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Run, Bill, Run: Dems back Thompson-Comptroller picks up support for mayoral run

The comptroller of the city of New York got a warm welcome from Brooklyn Democrats, when he spoke before a local political organization.

William C. Thompson, Jr. clearly pleased the standing-room-only crowd at the 41st Assembly District Democratic Club, both with the positions he took and with his intention to challenge Mayor Michael Bloomberg, who cleared the way for himself to run for a third term in office by pushing through an extension of term limits last year.

No one could say that Thompson was coy about his intentions. “I’m running to be the next mayor,” he told the group. “I’m not thinking about it. I’m not debating it. I’m running.”

Addressing the group gathered at the club’s headquarters at Avenue R and Haring Street, Thompson went over his achievements during his tenure as comptroller, and made it clear that he disagreed with the mayor’s approach on many issues.

Among these is the proposal to put tolls on the East River bridges to help the Metropolitan Transportation Authority (MTA) bridge its budget gap. “The mayor and the governor said it was a good idea,” Thompson noted. “It’s a bad idea because the people who are penalized are the people to have to take the bridges to get to work.”

How then would Thompson eliminate the MTA’s budget deficit? He has proposed an increase in vehicle registration fees, based on the weight of the vehicle, to be imposed “not just on those of us in New York City,” but on residents of “the 12 counties covered by the MTA, so we all share in the pain.”

Thompson also said he had opposed Bloomberg’s efforts to withhold the $400 property tax rebate checks. “People needed those rebate checks,” he stressed. “They may not mean a lot to some, but for those who have to worry how to pay for the holiday or for fuel or the increase in property taxes, the rebate was important.”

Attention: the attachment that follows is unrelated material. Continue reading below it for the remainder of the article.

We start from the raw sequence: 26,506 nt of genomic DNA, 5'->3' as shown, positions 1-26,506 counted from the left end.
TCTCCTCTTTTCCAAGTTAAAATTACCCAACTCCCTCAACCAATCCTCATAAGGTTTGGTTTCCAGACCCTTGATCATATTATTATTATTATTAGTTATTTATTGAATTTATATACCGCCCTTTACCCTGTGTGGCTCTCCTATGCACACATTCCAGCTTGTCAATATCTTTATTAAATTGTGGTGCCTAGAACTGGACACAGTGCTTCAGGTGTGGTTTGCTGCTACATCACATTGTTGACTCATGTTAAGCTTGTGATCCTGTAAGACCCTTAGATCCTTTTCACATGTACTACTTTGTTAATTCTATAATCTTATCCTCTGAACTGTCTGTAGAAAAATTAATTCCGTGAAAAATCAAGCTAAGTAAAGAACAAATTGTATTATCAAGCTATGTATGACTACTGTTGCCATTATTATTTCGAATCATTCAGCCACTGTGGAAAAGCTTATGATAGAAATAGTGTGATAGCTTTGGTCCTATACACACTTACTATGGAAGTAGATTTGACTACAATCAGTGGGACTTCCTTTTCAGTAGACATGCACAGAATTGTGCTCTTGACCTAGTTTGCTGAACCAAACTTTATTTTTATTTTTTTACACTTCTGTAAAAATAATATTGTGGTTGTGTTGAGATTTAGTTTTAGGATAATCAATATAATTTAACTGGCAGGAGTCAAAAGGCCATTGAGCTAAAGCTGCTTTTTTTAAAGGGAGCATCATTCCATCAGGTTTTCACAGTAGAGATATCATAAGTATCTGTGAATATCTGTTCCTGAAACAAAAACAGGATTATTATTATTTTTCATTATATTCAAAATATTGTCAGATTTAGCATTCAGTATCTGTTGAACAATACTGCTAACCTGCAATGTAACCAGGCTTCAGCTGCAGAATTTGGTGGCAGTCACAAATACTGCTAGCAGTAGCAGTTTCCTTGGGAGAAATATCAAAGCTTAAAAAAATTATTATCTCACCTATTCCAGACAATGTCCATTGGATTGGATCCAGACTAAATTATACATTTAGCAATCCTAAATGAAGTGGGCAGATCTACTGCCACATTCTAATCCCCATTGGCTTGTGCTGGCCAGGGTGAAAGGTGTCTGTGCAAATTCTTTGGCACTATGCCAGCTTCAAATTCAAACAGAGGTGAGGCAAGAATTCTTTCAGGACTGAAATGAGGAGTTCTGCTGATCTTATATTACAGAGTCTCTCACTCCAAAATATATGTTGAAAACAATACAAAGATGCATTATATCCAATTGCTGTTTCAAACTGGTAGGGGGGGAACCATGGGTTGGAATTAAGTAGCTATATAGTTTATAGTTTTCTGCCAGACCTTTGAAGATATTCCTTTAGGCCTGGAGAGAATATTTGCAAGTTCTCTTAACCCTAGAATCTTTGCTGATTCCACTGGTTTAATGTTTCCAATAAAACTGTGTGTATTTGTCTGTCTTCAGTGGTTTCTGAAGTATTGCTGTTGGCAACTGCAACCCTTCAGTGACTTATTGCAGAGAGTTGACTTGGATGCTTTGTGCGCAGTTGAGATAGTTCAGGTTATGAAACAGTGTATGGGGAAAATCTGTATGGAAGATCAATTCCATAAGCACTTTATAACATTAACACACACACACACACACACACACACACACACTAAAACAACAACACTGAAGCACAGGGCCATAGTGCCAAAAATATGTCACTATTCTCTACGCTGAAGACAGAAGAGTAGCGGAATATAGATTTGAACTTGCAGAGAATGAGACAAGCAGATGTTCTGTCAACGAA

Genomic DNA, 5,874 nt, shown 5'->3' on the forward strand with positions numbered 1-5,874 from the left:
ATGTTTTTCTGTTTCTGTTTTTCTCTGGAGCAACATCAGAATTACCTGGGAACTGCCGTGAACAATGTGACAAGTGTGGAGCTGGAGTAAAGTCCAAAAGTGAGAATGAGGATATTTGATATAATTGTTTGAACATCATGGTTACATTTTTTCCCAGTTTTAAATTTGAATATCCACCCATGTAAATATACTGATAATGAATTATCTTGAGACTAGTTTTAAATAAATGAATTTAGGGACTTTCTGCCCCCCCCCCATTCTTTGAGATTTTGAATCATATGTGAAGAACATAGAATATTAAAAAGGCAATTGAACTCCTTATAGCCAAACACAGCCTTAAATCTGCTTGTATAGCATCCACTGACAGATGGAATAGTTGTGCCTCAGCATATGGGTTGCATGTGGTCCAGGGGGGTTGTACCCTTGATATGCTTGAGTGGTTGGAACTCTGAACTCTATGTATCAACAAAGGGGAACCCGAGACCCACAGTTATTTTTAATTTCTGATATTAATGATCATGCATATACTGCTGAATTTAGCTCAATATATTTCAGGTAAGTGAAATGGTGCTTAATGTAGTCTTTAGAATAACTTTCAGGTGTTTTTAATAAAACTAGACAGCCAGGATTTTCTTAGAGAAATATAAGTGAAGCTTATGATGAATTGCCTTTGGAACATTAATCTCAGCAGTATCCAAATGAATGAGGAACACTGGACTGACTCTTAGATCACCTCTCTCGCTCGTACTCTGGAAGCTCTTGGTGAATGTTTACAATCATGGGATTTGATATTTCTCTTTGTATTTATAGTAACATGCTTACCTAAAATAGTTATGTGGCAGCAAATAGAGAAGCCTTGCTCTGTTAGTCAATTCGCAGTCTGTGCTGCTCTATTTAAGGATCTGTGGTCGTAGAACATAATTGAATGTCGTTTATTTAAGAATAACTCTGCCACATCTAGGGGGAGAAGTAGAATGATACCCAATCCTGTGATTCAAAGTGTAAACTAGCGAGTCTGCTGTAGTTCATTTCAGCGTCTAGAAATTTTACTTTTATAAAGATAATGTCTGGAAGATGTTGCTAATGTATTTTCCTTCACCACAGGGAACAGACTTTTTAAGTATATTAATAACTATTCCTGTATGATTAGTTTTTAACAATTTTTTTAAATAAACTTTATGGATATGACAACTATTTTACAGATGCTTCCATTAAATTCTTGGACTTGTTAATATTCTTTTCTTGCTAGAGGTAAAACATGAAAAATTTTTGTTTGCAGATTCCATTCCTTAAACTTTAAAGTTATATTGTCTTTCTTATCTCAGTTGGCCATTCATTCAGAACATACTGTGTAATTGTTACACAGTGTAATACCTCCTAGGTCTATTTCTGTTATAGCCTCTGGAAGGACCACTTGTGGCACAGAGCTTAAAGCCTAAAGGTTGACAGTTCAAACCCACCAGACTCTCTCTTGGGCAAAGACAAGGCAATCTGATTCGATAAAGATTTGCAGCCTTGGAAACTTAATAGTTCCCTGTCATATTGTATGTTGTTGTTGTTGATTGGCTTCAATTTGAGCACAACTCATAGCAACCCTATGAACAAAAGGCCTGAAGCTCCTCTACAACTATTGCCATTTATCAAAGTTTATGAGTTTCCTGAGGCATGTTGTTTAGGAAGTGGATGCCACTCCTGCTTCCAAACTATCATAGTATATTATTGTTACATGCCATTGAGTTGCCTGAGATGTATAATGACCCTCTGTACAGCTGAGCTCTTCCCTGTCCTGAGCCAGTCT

In addition, Thompson applauded the fact that Bloomberg had dropped the idea of consolidating senior centers and Meals on Wheels programs, to homogenize them, after a firestorm of protest erupted. However, he warned, should Bloomberg win a third term, “They are going to bring it back right after the election. Frozen meals delivered twice a week, that’s what they’re going to.”

In the arena of education, too, Thompson differentiated himself from Bloomberg. While agreeing with the mayor about keeping mayoral control over the school system, Thompson said he would like to see the Department of Education move in a different direction. “We need to go back where teachers can teach. Teachers are so regimented in what they teach. They are teaching to the test, these days. I still support mayoral control, but this is mayoral control at its worst.” While students show improvements on New York State tests, he added, those tests have been “dumbed down. Our students can’t compete on a global basis. I think the gain has been minimal, and it should not be that way under mayoral control.”

Thompson also asked his listeners not to write him off just because, should he get the Democratic nomination, he would likely be going against the incumbent mayor, a billionaire who had lavishly self-financed his last two campaigns. “Many people were surprised by Barack Obama becoming president,” Thompson pointed out. “I believe I can surprise people by becoming mayor in November.”

Should he win the mayoralty, Thompson added, it would represent a shift in New York City’s priorities. “For the last seven years as comptroller, I’ve had the best time standing up everyday, fighting for the people of the city, understanding it isn’t about the rich, it’s about all of us,” Thompson stressed. “I believe I’ll bring the same focus to the position of mayor, the same understanding that New York City isn’t about a few billionaires working out side deals, it’s about the rest of us.”

Thompson, a Brooklynite, has had several distinguished posts prior to becoming city comptroller. He was deputy borough president for 10 years, under former Borough President Howard Golden. He was also a member of the now-defunct Board of Education for seven years, serving as its president for five years.

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